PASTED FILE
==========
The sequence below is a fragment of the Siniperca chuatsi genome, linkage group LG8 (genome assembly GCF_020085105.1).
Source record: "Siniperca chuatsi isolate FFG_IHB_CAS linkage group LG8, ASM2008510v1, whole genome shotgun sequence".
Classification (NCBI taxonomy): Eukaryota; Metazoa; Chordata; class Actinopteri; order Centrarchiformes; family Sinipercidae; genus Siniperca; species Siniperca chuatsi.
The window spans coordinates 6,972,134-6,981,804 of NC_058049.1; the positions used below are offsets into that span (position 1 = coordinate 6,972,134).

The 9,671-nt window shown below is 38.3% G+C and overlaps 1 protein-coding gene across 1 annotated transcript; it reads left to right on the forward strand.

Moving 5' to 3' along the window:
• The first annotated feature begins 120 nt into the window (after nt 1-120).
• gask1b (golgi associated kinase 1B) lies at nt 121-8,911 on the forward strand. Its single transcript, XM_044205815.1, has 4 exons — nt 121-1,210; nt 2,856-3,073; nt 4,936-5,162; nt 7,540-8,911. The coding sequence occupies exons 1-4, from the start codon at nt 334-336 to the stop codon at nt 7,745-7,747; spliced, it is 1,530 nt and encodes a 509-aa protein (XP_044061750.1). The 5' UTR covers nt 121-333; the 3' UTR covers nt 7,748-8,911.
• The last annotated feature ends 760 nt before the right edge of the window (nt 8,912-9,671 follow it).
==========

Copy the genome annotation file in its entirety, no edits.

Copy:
The sequence below is a fragment of the Siniperca chuatsi genome, linkage group LG8 (genome assembly GCF_020085105.1).
Source record: "Siniperca chuatsi isolate FFG_IHB_CAS linkage group LG8, ASM2008510v1, whole genome shotgun sequence".
Classification (NCBI taxonomy): Eukaryota; Metazoa; Chordata; class Actinopteri; order Centrarchiformes; family Sinipercidae; genus Siniperca; species Siniperca chuatsi.
The window spans coordinates 6,972,134-6,981,804 of NC_058049.1; the positions used below are offsets into that span (position 1 = coordinate 6,972,134).

The 9,671-nt window shown below is 38.3% G+C and overlaps 1 protein-coding gene across 1 annotated transcript; it reads left to right on the forward strand.

Moving 5' to 3' along the window:
• The first annotated feature begins 120 nt into the window (after nt 1-120).
• gask1b (golgi associated kinase 1B) lies at nt 121-8,911 on the forward strand. Its single transcript, XM_044205815.1, has 4 exons — nt 121-1,210; nt 2,856-3,073; nt 4,936-5,162; nt 7,540-8,911. The coding sequence occupies exons 1-4, from the start codon at nt 334-336 to the stop codon at nt 7,745-7,747; spliced, it is 1,530 nt and encodes a 509-aa protein (XP_044061750.1). The 5' UTR covers nt 121-333; the 3' UTR covers nt 7,748-8,911.
• The last annotated feature ends 760 nt before the right edge of the window (nt 8,912-9,671 follow it).